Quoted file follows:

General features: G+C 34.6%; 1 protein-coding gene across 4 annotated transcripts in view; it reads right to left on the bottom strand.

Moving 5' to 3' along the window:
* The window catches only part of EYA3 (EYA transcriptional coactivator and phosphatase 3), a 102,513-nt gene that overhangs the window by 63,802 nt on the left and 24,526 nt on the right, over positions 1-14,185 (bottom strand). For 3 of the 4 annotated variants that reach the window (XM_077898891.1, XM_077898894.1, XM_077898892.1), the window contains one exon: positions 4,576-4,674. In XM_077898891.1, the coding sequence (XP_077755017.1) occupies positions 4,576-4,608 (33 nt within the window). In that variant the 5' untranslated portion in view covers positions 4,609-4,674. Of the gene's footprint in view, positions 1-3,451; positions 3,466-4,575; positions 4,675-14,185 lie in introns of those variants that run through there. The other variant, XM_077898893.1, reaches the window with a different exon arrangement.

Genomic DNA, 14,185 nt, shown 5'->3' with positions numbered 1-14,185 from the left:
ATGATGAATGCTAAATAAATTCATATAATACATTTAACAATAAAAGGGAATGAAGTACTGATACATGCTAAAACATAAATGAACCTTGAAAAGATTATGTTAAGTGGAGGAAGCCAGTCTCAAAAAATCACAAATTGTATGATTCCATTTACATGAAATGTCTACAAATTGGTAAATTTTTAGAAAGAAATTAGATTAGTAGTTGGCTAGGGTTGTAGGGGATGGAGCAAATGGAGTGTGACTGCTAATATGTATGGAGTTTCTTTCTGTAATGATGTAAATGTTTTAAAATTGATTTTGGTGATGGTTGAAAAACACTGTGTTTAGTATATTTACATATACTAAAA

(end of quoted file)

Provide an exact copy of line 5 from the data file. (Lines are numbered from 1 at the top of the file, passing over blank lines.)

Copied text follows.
ATGATGAATGCTAAATAAATTCATATAATACATTTAACAATAAAAGGGAATGAAGTACTGATACATGCTAAAACATAAATGAACCTTGAAAAGATTATGTTAAGTGGAGGAAGCCAGTCTCAAAAAATCACAAATTGTATGATTCCATTTACATGAAATGTCTACAAATTGGTAAATTTTTAGAAAGAAATTAGATTAGTAGTTGGCTAGGGTTGTAGGGGATGGAGCAAATGGAGTGTGACTGCTAATATGTATGGAGTTTCTTTCTGTAATGATGTAAATGTTTTAAAATTGATTTTGGTGATGGTTGAAAAACACTGTGTTTAGTATATTTACATATACTAAAA